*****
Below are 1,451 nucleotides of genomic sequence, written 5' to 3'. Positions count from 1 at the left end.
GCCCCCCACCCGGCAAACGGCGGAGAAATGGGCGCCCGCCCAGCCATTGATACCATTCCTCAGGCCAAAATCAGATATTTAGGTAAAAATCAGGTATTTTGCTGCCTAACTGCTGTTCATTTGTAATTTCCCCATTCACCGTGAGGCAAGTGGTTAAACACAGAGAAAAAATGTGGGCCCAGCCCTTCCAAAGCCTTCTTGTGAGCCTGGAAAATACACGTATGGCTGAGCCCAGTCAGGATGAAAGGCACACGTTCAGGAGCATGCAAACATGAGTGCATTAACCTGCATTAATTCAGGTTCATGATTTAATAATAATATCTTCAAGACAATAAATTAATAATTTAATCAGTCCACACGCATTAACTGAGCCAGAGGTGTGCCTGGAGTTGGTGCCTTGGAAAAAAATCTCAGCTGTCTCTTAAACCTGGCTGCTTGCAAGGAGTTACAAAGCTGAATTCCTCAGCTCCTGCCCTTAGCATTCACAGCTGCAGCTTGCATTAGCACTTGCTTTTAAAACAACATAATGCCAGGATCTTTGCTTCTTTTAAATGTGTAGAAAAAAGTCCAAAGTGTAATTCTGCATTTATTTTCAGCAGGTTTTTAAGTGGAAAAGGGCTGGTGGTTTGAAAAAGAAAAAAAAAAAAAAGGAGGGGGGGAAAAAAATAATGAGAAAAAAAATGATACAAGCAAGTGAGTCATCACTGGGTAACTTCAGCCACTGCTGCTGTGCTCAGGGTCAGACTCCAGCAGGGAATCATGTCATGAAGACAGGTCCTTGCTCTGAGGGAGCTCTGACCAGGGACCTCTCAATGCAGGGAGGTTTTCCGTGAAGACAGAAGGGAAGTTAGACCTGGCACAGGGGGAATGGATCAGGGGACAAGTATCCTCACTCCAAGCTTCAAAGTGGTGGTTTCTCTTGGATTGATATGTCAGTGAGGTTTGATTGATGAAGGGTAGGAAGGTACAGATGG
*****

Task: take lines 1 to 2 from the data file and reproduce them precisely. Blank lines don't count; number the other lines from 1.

Below are 1,451 nucleotides of genomic sequence, written 5' to 3'. Positions count from 1 at the left end.
GCCCCCCACCCGGCAAACGGCGGAGAAATGGGCGCCCGCCCAGCCATTGATACCATTCCTCAGGCCAAAATCAGATATTTAGGTAAAAATCAGGTATTTTGCTGCCTAACTGCTGTTCATTTGTAATTTCCCCATTCACCGTGAGGCAAGTGGTTAAACACAGAGAAAAAATGTGGGCCCAGCCCTTCCAAAGCCTTCTTGTGAGCCTGGAAAATACACGTATGGCTGAGCCCAGTCAGGATGAAAGGCACACGTTCAGGAGCATGCAAACATGAGTGCATTAACCTGCATTAATTCAGGTTCATGATTTAATAATAATATCTTCAAGACAATAAATTAATAATTTAATCAGTCCACACGCATTAACTGAGCCAGAGGTGTGCCTGGAGTTGGTGCCTTGGAAAAAAATCTCAGCTGTCTCTTAAACCTGGCTGCTTGCAAGGAGTTACAAAGCTGAATTCCTCAGCTCCTGCCCTTAGCATTCACAGCTGCAGCTTGCATTAGCACTTGCTTTTAAAACAACATAATGCCAGGATCTTTGCTTCTTTTAAATGTGTAGAAAAAAGTCCAAAGTGTAATTCTGCATTTATTTTCAGCAGGTTTTTAAGTGGAAAAGGGCTGGTGGTTTGAAAAAGAAAAAAAAAAAAAAGGAGGGGGGGAAAAAAATAATGAGAAAAAAAATGATACAAGCAAGTGAGTCATCACTGGGTAACTTCAGCCACTGCTGCTGTGCTCAGGGTCAGACTCCAGCAGGGAATCATGTCATGAAGACAGGTCCTTGCTCTGAGGGAGCTCTGACCAGGGACCTCTCAATGCAGGGAGGTTTTCCGTGAAGACAGAAGGGAAGTTAGACCTGGCACAGGGGGAATGGATCAGGGGACAAGTATCCTCACTCCAAGCTTCAAAGTGGTGGTTTCTCTTGGATTGATATGTCAGTGAGGTTTGATTGATGAAGGGTAGGAAGGTACAGATGG